The power of a signature
this blog is about me and my life somewhere between bahia, chicago and helsinki
Now Social Darwinism can apparently even explain why the Industrial Revolution occurred in Britain instead of China: In Britain it was a game of the survival of the richest according to Gregory Clark, an economist at the University of California, Davis. As the poor died off, it was the entrepreneuring capitalists who sired the new generation (just like Montezuma who was "said to to have kept 4,000 concubines") that forged ahead and created the industrial revolution.
I keep receiving emails the NSF (the US National Science Foundation) about their methods courses for anthropologists. But on closer examination the methods they promise to be teaching seem quite far from what I understand as anthropological methods: instead of participant observation, interviewing techiques and gaining rapport, the NSF offers anthropologists SPSS and social network analysis. Now, I have no problem in incorporating quantitative methods into an anthropological study, but the fact that this is the only kind of methods training the NSF seems to be offering does have me wonder whether they hope anthropologists might still be coaxed into becoming more scientificcy and just pragmatically useful, instead of the at-first-glance clearly not particularly efficient and inherently vague hanging around our fieldwork tends to primarily constitute of. But then again they may just be worried about providing anthropologists skills that would help them find a job, also outside of academia. Not an easy task, as I am coming to realize after talking with friends I studied anthropology with in undergrad.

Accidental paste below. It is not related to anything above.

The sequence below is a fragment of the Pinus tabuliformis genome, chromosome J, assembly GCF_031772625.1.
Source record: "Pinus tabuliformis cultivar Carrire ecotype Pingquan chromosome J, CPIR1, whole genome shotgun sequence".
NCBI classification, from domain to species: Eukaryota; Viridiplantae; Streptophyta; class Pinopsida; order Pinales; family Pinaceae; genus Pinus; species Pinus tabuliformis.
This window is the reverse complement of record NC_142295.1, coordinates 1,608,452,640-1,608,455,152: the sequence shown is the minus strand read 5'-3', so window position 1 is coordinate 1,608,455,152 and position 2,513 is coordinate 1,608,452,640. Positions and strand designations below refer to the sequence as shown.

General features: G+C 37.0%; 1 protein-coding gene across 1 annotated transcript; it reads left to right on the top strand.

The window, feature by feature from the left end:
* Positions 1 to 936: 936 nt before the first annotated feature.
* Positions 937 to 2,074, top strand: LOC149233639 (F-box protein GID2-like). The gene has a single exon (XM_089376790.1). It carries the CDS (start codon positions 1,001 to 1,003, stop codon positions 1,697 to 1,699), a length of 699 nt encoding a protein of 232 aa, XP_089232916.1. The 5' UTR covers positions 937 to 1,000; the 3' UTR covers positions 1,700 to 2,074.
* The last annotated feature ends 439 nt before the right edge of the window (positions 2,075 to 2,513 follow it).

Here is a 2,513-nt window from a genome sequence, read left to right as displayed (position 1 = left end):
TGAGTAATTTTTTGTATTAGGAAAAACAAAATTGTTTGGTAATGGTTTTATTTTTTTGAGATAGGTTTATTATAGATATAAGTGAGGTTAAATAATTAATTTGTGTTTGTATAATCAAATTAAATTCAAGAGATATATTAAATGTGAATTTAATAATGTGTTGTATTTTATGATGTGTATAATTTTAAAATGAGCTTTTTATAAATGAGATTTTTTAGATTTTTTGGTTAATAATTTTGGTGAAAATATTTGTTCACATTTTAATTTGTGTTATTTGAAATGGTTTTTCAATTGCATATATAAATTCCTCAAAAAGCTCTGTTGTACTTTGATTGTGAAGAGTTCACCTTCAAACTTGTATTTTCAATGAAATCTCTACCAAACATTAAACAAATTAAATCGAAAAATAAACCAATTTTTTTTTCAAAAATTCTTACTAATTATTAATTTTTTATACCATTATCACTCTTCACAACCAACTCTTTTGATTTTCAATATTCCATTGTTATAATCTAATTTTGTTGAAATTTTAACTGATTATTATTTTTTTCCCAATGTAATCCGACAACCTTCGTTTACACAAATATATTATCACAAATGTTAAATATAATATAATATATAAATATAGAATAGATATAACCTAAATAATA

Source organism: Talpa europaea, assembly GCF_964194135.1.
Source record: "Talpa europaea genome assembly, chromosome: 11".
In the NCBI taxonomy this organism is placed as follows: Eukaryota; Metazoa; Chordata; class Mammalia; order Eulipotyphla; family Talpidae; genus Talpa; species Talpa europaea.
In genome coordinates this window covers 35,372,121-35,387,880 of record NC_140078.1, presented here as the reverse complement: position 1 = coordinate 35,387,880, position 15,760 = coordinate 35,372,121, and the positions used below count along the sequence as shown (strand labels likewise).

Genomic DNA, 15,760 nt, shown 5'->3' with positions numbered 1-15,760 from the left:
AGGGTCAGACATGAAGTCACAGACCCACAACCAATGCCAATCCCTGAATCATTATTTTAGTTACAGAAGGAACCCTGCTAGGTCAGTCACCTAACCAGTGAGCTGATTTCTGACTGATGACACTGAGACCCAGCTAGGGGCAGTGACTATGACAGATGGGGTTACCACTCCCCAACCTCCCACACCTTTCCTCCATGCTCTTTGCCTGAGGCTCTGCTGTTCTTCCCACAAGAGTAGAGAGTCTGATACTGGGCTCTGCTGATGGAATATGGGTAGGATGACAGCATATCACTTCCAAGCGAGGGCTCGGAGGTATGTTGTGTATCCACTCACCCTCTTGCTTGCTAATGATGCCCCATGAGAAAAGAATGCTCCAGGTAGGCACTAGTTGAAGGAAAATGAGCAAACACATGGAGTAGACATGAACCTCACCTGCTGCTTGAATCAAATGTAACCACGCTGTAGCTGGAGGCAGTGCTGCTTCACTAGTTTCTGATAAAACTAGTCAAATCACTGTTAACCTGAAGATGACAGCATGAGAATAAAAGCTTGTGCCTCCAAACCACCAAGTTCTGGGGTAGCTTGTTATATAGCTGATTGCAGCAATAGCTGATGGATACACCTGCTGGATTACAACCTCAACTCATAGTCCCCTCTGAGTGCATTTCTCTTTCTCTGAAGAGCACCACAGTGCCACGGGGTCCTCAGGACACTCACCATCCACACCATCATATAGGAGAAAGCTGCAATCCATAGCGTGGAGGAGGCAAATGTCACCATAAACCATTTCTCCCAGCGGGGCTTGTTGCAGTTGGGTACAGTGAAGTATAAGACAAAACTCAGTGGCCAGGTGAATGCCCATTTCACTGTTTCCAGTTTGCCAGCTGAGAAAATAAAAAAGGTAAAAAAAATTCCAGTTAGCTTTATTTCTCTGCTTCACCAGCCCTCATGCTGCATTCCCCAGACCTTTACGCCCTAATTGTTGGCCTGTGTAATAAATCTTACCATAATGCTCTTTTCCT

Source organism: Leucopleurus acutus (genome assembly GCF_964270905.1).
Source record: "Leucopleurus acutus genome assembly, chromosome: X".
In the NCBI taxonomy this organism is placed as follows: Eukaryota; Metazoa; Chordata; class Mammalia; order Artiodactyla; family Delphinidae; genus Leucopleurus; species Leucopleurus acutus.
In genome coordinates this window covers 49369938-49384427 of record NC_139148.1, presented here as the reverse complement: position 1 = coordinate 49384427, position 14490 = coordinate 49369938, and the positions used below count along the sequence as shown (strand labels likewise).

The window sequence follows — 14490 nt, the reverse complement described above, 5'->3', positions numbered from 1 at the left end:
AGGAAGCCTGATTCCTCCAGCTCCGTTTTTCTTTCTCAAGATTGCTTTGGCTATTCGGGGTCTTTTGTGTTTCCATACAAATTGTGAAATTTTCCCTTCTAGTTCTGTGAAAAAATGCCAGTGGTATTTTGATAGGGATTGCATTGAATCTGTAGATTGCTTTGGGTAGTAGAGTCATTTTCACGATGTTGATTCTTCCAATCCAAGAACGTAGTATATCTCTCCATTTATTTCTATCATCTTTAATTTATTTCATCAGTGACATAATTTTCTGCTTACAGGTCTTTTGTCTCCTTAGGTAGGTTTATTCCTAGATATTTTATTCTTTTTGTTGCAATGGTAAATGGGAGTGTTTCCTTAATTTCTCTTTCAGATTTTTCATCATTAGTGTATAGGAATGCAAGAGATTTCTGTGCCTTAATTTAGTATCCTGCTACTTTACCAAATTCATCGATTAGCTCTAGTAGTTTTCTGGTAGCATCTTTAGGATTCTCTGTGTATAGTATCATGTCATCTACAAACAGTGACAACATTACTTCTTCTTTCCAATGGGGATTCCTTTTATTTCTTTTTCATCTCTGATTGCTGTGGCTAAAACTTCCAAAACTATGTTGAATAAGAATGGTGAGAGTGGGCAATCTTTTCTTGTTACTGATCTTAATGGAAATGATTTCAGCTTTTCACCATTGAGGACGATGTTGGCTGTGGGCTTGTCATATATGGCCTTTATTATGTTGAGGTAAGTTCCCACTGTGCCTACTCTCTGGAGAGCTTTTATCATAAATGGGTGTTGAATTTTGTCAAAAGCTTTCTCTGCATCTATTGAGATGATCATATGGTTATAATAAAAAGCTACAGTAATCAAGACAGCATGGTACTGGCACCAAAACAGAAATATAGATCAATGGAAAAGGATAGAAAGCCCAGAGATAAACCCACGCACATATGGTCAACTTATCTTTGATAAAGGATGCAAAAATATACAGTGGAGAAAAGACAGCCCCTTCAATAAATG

I was just reading the news on the Indymedia site, and found an interesting news article on it about how Aracruz, a multinational cellulose company, has resorted to different forms of media to get locals on their side against attempts to designate an 11 thousand area of land indigenous lands.
I'm back in Chicago again. Time to switch my mind back into English-language mode and move house. Acabaram as ferias e e hora de voltar a rotina... On Monday it's back to the grind again. I have a paper to write on my summer fieldwork by Sept. 15th already before classes start so Regenstein library, I'm back!
Today when I opened my email I found the following email. I've been receiving so many different variations of the nigerian scam emails in the past two months that maybe I'm starting to see them even in emails that are not part of the scheme. But I dont know, this one does seem suspicious. It could be a well-executed attempt to attract a completely different audience. Instead of being directed at people that can be lured in with promises of easy money and appearances of the stupidity of their African partners, this email seems to target a perhaps even more gullible audience young kids with a strong social consciousness wanting to make the world a better place. What do you think?
... or perhaps rather the zen of dealing with the pragmatics of airtravel, ie tickets and schedules, airlines etc.
This Monday President Lula signed a new law for the “Enfrentimento da Violência Doméstica”. The news papers here hail the law as a significant step forward in the fight against domestic violence directed at women. Before a man caught beating his wife could walk away from the situation with minimal repercussions. Typically he would only be required to provide her with the cesta básica, an amount of rice, beans and other basic food stuffs defined by the Brazilian government as the minimum for a family. But now with the new law the aggressor is suspect to penalties of up to three years in prison. Interestingly the impact of this new law is considered not take effect so much through the length of the prison sentences but rather the shame it will put the men in amongst their friends. Apparently the previous legislation allowed these men to get away with domestic violence without anybody in their communities finding out about it, whereas the new law in sentencing them to prison would make the situation public. As Jacqueline Leite from the Centro Humanitário de Apoio à Mulher (Center for assistance for women) explained to A Tarde reporters: “Até então, o homen condenado pagava uma cesta básica e ninguém ficava sabendo. Agora eles podem ser até ridiculadas em frente aos amigos por causa da sua violência” [Until now the mand condemned for domestic violence paid a cesta basica and no-one would come to know about it. Now they may be even ridiculed in front of their friends because of their violence].